If these sets are enough to prompt additional interest in early records of Wagner, several other remarkable collections are worthy of note. The Record of Singing, originally issued in four large LP sets with the fifth volume on CD, is a good place to start – this collection ultimately spanned pretty much the entire history of recorded sound up to 2007 (albeit with considerably narrower focus as the series drew to a close). There’s a lot of Wagner in The Record of Singing, but of course it’s not exclusively Wagner. The first two volumes of the LP version (through 1925) are particularly relevant to this discussion, but readers who don’t already have them may want them all, so here are the catalog numbers:

  • Vol. I: EMI RLS 724 (12 records, 1899-1919), reissued as A Record of Singers with one substitution as EMI RLS 7705 & 7706 (6 records each, 1899-1919 & 1901-16) plus a supplement EMI HLM 7264 (1 record, 1902-12);
  • Vol. II: EMI RLS 743 (13 records, 1914-25);
  • Vol. III: EMI EX 2901693 (13 records, 1926-39), reissued on Testament SBT 1032 (10 CDs);
  • Vol. IV: Seraphim IH-6150 (8 records, 1939 to the End of the 78 Era – N.B.), also on EMI CHS 7 69741 2 (7 CDs); &
  • Vol. V: EMI 2289492 (10 CDs, “From the LP to the digital era: 1953-2007”).

(Note: Bear in mind that the 78 era ended later in the UK than in the US….)

In The Record of Singing, Wagnerian artists performing excerpts from Ring in the 78 era include Hans Hermann Nissen, Ellen Gulbranson, Katharine Fleischer-Edel, Alfred von Bary, Anton Van Rooy, Riccardo Martin, Gertrude Kappel, Thila Plaichinger and Jacques Urlus (in part of the Siegfried finale), and Nanny Larsen-Todsen.

Other Bayreuth Recordings

Larsen-Todsen sang Isolde under Toscanini in Bayreuth in 1928 – a substantially cut recording, conducted by Karl Elmendorff, was issued by Columbia and then reissued by Naxos (8.110200-02). Nissen was Toscanini’s choice for the role of Hans Sachs at Salzburg in 1936 and 1937 – a recording of one of the 1937 performances of Die Meistersinger was published on CD by Andante (AND3040 – 4 CDs – out of print).

Sänger auf dem grünen Hügel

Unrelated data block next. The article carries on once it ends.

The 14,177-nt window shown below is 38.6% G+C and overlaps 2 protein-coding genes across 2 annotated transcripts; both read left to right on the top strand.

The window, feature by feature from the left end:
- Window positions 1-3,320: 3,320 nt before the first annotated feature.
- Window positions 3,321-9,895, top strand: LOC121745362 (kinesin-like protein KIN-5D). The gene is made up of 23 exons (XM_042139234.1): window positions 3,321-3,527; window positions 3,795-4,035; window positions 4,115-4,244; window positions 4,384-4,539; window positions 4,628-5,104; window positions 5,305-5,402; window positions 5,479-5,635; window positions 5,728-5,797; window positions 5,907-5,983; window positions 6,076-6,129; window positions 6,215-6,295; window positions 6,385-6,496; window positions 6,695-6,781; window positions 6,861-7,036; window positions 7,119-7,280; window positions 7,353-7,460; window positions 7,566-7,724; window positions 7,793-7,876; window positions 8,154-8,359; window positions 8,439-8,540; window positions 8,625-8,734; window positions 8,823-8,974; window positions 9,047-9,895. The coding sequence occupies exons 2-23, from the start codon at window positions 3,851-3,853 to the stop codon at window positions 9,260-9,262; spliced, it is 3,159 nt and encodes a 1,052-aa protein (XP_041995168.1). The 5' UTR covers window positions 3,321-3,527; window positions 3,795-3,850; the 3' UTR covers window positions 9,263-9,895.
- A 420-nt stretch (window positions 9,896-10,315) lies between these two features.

Beyond this, there are some splendid sets devoted exclusively to bits and pieces of Wagner, sometimes called (affectionately, of course) “bleeding hunks.” The best place to start is Sänger auf dem grünen Hügel, a massive album (10 LPs), roughly half of which is from acoustic (pre-1926) sources; this set, in which “Green Hill” refers to Bayreuth, and which was issued to mark the 100th anniversary of the Bayreuth Festival, in 1976, remains the most comprehensive collection of the earliest recordings, featuring virtually all the important Wagner artists who made records from 1901-51 – and many less-well-known vocalists, too.

Wagner on Record

A collection on EMI’s “HMV Treasury” series called Wagner on Record further fleshes out the available recordings starting with the dawn of the electrical era. In EMI RLS 7711 (7 LPs, 1926-42), there are some overlaps but there’s enough new material to oblige rabid collectors to obtain it. As elsewhere, the set includes many of the great artists of that time with selections largely grouped by opera; there are several cuts from Rheingold and then two sides each devoted to the other Ring operas.

Les Introuvables Du Chant Wagnérien

Then there is EMI’s French set of excerpts Les Introuvables Du Chant Wagnérien (EMI 2902123, 6 LPs, 1927-48, reissued on 4 CDs as EMI 64008); some of these excerpts are actually in French (and one is in Italian), but most are in German. Half of the sides are devoted to the Ring, and half of those sides consist of a composite recording of Act II of Walküre, mostly with Lotte Lehmann, Lauritz Melchior, Emanuel List, Marta Fuchs, Margarete Klose, and Hans Hotter, and mostly conducted by Bruno Seidler-Winkler. (Amazon lists the contents here.)

Mapleson & More

Three other sets merit special mention. The earliest is the Rodgers and Hammerstein Archives’ release of surviving playable Mapleson cylinders, recorded at the Metropolitan Opera House (R&H-100, 6 LPs, 1900-04). These historically important recordings preserve fragments, mostly, of live performances by artists whose names are (in some cases) the stuff of legends, but listening to most to them demands considerable patience. There’s lots of Wagner therein – fully a third of the set, including part of the “Kaisermarsch,” most likely conducted by Felix Mottl, who helped Hans Richter prepare the first performances of the Ring in Bayreuth and who conducted Tristan there in 1886. Half of those four sides consist of Ring excerpts involving Lillian Nordica, Ernestine Schumann-Heink, Anton Van Rooy, Johanna Gadski, David Bispham, and Jean De Reszke with conductors Alfred Hertz and Walter Damrosch.